It has been well-documented in narratives like Ken Burns’ Jazz (2001) and Return to Gorée (2007) that African-Americans were the primary force behind blues and jazz, eventually leading into rock ‘n’ roll. But the lesser-known story is the musical influence of Native Americans.
The feature documentary Rumble: The Indians Who Rocked the World, in select theaters Wednesday, is hoping to change that. When Stevie Salas was selling out arena tours as Rod Stewart’s guitarist back in the 1980s, even he, an Apache Indian from Oceanside, California, looked around and began to notice that others like him weren’t around. He dug more, and eventually his curiosity about his own people’s story led to discoveries of other Native American musicians like Charley Patton, Mildred Bailey, Link Wray, Jimi Hendrix, Jesse Ed Davis, Buffy Sainte-Marie, Robbie Robertson and Randy Castillo helped shape the soundtracks of our lives.
“In those violent and frightening times, music was a healing balm,” says Rumble director Catherine Bainbridge, referring to the trauma both African and Native Americans received at the hands of colonizers.
Billboard talked with Salas about Native American legends in music, the struggles they’ve faced, and the current state of the Native American music scene.
What was it like after so many years of telling this story to get it to the screen and, ultimately, a bigger audience?
I was super excited to sit in a room with Ronnie Wood from The Rolling Stones and listen to him tell me stories about Jesse Ed Davis with his eyes lit up like a 5-year-old; the excitement in Steven Tyler’s eyes matched that. Or when Jeff Beck told me about him and Jimmy Page from Led Zeppelin at 17, jumping around in his bedroom at his mom’s house playing air guitar to Link Wray. As a music fan, those moments blew my mind.
As a Native American person, what really hit me was sitting in a room with Cyril Neville from the Neville Brothers or Monk Boudreaux from The Wild Magnolias and seeing the anger and pain about being forced to hide [their heritage]. Boudreaux almost whispered, like he was afraid to let the words out that he was an Indian, and the only time he could dress like one was during Mardi Gras because everyone else just thought they were dressing up. For them, it was their only chance to be who they were as human beings. So [as an Indian], those things just hit hard.
The Native American story is one that is so consistently suppressed in mainstream media. Why do you think that is?
My parents, my grandparents and my great-grandparents didn’t want to be Indians. Nobody wanted to be an Indian. It was not a good thing to be. And that’s not to say anything negative on Native people, but for instance, my birth certificate says my mother and my father are white. If you were a Mexican in the 1900s, you could stay and have a piece of land and farm. If you were a Native American, you were getting shipped off, so nobody wanted to be an Indian.
My father grew a braid down his back in his mid-40s. Up to that point, he was just trying to be a good American and fit in. As he got older, he started to really get deeper into who he was and wanted to express it. The reason that history wasn’t there was because nobody was talking about it. Taboo from the Black Eyed Peas was raised by Mexican-Americans in East Los Angeles and didn’t know he was Shoshone until he went to stay with his grandmother who told him his history. Our families — due to trauma — kept that type of information [hidden].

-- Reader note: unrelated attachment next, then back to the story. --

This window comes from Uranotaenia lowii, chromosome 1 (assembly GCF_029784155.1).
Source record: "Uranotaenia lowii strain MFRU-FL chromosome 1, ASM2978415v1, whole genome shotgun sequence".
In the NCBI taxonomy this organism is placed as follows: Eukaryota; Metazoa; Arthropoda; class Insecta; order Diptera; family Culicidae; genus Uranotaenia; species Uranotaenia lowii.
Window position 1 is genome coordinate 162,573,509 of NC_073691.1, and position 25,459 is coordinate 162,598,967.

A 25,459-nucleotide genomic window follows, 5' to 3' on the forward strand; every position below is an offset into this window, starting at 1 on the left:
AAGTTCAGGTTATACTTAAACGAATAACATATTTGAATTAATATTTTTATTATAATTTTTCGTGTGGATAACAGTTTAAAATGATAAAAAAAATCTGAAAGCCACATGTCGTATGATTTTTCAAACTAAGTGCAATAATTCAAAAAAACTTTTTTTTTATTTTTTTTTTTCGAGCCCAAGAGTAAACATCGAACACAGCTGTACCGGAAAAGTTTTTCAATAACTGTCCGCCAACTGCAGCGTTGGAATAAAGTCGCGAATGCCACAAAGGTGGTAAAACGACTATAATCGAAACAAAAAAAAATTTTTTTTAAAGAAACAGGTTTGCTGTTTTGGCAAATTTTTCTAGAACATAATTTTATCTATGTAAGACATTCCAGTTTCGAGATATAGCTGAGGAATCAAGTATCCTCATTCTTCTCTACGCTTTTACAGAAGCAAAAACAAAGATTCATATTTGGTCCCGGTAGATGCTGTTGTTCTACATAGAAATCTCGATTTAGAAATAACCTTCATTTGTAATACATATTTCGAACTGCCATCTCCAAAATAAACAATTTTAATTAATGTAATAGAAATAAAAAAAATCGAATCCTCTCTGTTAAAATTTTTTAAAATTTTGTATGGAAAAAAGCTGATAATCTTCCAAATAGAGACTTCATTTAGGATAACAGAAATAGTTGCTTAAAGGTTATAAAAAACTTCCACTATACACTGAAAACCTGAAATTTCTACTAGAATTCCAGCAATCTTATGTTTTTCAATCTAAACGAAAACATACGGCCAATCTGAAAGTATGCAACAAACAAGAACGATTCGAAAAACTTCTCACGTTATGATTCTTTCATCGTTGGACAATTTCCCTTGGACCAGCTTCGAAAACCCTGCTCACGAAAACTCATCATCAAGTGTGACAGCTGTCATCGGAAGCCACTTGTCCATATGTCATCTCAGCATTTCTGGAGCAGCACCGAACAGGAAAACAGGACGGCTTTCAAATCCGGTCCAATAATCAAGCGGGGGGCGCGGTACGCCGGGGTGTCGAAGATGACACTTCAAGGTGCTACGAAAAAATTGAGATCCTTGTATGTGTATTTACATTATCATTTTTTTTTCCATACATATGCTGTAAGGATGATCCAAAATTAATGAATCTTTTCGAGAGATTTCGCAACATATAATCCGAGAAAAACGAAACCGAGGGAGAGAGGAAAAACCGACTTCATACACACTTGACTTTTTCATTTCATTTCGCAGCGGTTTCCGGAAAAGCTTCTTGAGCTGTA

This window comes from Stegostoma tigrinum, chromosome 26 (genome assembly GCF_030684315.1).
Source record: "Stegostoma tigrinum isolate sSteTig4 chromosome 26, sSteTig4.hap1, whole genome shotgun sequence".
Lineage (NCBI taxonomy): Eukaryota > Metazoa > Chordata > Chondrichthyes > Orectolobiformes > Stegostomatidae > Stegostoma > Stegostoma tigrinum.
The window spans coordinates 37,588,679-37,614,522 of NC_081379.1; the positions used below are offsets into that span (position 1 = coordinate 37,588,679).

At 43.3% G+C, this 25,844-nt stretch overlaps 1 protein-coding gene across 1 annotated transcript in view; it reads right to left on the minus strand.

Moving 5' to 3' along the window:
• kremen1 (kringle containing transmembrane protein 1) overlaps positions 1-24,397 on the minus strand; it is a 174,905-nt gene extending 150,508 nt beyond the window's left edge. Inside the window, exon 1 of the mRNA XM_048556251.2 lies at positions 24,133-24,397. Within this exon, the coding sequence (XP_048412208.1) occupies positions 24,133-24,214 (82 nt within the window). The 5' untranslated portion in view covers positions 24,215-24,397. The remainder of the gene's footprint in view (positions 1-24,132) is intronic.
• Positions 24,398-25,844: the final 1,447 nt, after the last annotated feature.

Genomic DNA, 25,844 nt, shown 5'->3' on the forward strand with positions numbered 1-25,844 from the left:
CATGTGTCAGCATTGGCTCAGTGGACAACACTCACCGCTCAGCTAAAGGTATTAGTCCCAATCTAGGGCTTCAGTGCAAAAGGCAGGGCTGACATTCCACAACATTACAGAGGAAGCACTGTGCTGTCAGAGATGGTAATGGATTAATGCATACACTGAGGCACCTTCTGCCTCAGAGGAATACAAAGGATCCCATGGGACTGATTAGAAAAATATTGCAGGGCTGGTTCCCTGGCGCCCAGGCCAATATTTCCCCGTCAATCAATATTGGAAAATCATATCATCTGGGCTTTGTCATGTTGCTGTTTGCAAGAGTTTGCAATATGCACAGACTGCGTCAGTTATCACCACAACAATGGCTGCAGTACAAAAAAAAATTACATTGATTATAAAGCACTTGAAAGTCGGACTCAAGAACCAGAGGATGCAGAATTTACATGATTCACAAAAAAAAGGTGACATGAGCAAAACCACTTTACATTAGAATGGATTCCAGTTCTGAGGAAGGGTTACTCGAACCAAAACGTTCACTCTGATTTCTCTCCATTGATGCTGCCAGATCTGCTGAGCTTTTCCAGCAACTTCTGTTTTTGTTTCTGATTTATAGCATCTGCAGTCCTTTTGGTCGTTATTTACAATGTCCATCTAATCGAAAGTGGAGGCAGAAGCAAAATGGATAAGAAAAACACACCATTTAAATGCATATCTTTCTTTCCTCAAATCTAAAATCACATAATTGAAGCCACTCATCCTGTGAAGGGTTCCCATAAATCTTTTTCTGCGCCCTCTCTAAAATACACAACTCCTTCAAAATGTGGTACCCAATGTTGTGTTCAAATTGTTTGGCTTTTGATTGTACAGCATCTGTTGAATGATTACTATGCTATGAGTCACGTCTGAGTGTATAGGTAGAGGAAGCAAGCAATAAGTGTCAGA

How does the contemporary Native American music seem to compare to the historical aspects highlighted in the film?
There’s no comparison. There are some real problems with the Native American music scene today. First of all, I’m an Apache. Right? I’m a musician, OK? I played with black guys like George Clinton and Bootsy Collins and white guys like Rod Stewart and Mick Jagger. When it came to the art, I never put race into the element. When I go back to Indian country and sit down with some young guitar player, I can teach him about things that I’ve learned from that world. But what I see happening now is that [each culture will] only stick together: Native American gigs for Native American people. Native American people like them already, so they’re not broadening their audience and they’re not growing. I think it’s a problem. They do things like the Juno Award in Canada for Native American music, which is kind of cool, but at the same time, if a Native American wins a Juno for best blues album, I wonder why aren’t they in the blues category with the rest of the blues guitar players?
What the film shows should show everybody is that if these guys could do it, anybody can do it. I’ve had Native American kids come up to me and say, “Stevie, we want to do what you do, but they wouldn’t let us.” Well, who are “they”? Because whoever they are, they let me.
I want the film to inspire people to know that anything is possible [and not to be dissuaded by] growing up poor. Adam Beach was brought up on a reservation where they had no running water and had to go to the bathroom in a can, and he’s a hugely successful actor. Sure, you’re going to [have setbacks]. I was told that John Lennon and others used to call Jesse Ed Davis “Indian Ed,” and while they meant it as a term of endearment, it might’ve hurt Jesse to hear that. Sometimes we have to take [it] to break through to educate people, and I wanted the film to inspire in that way.